However, catalysts containing high zinc levels are shown to have little activity for methanol synthesis. This adds further evidence to the reasoning that the role of zinc is as a promotor rather than the active component in methanol synthesis.

The role of γ-alumina in methanol synthesis was examined by passing a CO/CO2 /H2 synthesis gas mixture over a bed of γ-alumina catalyst particles (Harshaw Chemical Company) at 275° C. and 5500 kPa. At space times between 0.004 and 0.5 h no reaction products were observed. Therefore it is concluded that alumina has no direct role in the hydrogenation of carbon monoxide.

Most of the catalysts produced significant quantities of dimethyl ether, particularly at long contact times. The dimethyl ether is doubtless formed by the dehydration of methanol on an active form of alumina. Until recently alumina has been considered an undesirable component in methanol synthesis catalysts because it does cause the formation of byproduct dimethyl ether. However modern formulations include an inactive form of alumina to provide thermal stability in the catalyst. In this study dimethyl ether was only produced at long contact times on catalysts of near optimum composition. This indicates that the amount of active alumina is small and/or the rate of the dehydration reaction is slow compared with methanol synthesis. It was also found that dimethyl ether formation was reduced by operating at higher pressures.

Dimethyl ether is an undesirable byproduct in methanol synthesis when methanol is desired as a solvent on chemical feedstock. However, it is an intermediate in the production of gasoline from methanol via the Mobil process. In fact in the fixed bed laboratory process Mobil have used a preliminary bed of dehydration catalyst (presumably γAl2 O3) to form an equilibrium dimethyl ether/methanol mixture to feed to the fixed bed of ZSM-5 catalyst to produce gasoline. A recent U.S. Pat. No. 4,011,275 claims the use of a fixed bed of mixed methanol synthesis catalyst and dehydration catalyst to produce a mixture of methanol and dimethyl ether from synthesis gas. An earlier U.S. Pat. No. 3,894,102 claims the use of a 1:1 mixture of a copper (methanol synthesis) catalyst and alumina (acidic dehydration) catalyst to produce dimethyl ether from synthesis gas. The catalysts according to this invention are capable of producing both methanol and dimethyl ether in varying quantities depending on the conditions of reaction (contact time and pressure) and method of extracting the alloy.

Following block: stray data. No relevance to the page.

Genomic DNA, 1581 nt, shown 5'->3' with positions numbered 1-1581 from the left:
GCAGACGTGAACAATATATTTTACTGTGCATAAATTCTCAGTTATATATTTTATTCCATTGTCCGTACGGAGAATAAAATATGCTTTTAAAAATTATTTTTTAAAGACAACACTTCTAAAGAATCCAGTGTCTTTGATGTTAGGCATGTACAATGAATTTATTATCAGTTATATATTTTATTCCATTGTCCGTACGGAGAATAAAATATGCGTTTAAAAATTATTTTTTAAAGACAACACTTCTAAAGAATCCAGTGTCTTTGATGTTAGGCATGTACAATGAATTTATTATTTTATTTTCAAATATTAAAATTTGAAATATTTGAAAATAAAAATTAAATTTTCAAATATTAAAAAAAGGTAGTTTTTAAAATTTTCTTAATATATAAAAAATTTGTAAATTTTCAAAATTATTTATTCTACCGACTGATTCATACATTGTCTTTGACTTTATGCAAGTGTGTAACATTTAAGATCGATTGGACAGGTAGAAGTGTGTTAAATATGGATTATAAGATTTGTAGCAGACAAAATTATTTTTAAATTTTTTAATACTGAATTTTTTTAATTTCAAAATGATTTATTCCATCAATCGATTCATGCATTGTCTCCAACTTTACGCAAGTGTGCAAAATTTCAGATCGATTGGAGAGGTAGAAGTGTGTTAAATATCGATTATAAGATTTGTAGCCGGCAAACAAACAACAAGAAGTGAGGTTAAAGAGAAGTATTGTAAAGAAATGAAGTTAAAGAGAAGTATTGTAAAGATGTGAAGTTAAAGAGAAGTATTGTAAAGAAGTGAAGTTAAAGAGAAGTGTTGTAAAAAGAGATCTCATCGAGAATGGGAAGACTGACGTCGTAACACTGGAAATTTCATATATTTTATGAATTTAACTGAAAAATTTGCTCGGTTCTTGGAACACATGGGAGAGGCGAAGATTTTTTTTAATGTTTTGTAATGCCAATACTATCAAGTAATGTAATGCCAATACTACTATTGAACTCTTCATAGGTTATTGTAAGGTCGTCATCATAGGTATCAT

From the results presented in Tables 3 and 4 it is apparent that the conditions of extraction are most important in determining catalyst activity and selectivity. Mild extraction conditions produce catalysts of low activity and high selectivity to dimethyl ether formation. This is most likely due to the formation of larger amounts of surface alumina under these conditions. This alumina is active for dehydration but totally inactive for methanol synthesis.

Of considerable importance in the development of catalysts for methanol synthesis is catalyst stability. Catalysts were employed over a period of several weeks with no apparent loss in activity when CO/CO2 /H2 mixtures were employed. However, a linear decay in activity was noted when no CO2 was present in the synthesis gas. Typically, one catalyst of near optimum composition exhibited a linear loss in activity to 80% of the original activity after 260 hours of continuous operation at 275° C.

The influence of CO2 in the synthesis gas for the Raney catalysts was similar to that for the industrial catalyst. In general, the presence of as little as 2% CO2 gave a three fold increase in activity, for synthesis gases containing between 12 and 25% CO. The CO2 was not consumed in the reaction under the conditions employed. In the case of synthesis gas containing no CO it was noted that at high space times water produced in the formation of dimethyl ether caused the shift of CO to CO2 and increased the catalyst activity. These findings are in accordance with those of an extensive investigation of methanol synthesis catalysts (Herman et al., 1979) in which a solution of CuI in ZnO is concluded to be the active catalyst component. The results of the current study support the view that the principal role of CO2 is to maintain the catalyst in an active state rather than to take place in a direct hydrogenation to methanol.